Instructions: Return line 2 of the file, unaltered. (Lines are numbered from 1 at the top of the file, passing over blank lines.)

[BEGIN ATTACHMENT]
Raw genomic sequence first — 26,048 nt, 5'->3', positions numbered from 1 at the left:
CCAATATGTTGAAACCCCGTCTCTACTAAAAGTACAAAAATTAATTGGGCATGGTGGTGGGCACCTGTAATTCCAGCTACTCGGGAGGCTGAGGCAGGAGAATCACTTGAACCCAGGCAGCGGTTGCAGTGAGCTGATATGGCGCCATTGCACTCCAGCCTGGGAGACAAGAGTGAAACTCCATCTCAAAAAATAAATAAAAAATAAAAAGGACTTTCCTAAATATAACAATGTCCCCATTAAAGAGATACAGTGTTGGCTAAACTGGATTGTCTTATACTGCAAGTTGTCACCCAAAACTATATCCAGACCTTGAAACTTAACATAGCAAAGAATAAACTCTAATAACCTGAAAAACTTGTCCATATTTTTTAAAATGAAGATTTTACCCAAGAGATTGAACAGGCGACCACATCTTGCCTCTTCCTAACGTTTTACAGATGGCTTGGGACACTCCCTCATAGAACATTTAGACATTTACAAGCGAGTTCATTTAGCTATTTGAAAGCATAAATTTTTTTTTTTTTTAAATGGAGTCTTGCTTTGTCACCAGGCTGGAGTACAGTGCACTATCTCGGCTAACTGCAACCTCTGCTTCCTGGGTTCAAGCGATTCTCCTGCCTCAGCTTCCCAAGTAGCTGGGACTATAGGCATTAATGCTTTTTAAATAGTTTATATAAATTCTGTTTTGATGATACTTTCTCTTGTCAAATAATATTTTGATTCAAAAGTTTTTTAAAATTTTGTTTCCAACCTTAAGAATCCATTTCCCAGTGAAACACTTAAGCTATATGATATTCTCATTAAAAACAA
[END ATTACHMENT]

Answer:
CCAATATGTTGAAACCCCGTCTCTACTAAAAGTACAAAAATTAATTGGGCATGGTGGTGGGCACCTGTAATTCCAGCTACTCGGGAGGCTGAGGCAGGAGAATCACTTGAACCCAGGCAGCGGTTGCAGTGAGCTGATATGGCGCCATTGCACTCCAGCCTGGGAGACAAGAGTGAAACTCCATCTCAAAAAATAAATAAAAAATAAAAAGGACTTTCCTAAATATAACAATGTCCCCATTAAAGAGATACAGTGTTGGCTAAACTGGATTGTCTTATACTGCAAGTTGTCACCCAAAACTATATCCAGACCTTGAAACTTAACATAGCAAAGAATAAACTCTAATAACCTGAAAAACTTGTCCATATTTTTTAAAATGAAGATTTTACCCAAGAGATTGAACAGGCGACCACATCTTGCCTCTTCCTAACGTTTTACAGATGGCTTGGGACACTCCCTCATAGAACATTTAGACATTTACAAGCGAGTTCATTTAGCTATTTGAAAGCATAAATTTTTTTTTTTTTTAAATGGAGTCTTGCTTTGTCACCAGGCTGGAGTACAGTGCACTATCTCGGCTAACTGCAACCTCTGCTTCCTGGGTTCAAGCGATTCTCCTGCCTCAGCTTCCCAAGTAGCTGGGACTATAGGCATTAATGCTTTTTAAATAGTTTATATAAATTCTGTTTTGATGATACTTTCTCTTGTCAAATAATATTTTGATTCAAAAGTTTTTTAAAATTTTGTTTCCAACCTTAAGAATCCATTTCCCAGTGAAACACTTAAGCTATATGATATTCTCATTAAAAACAA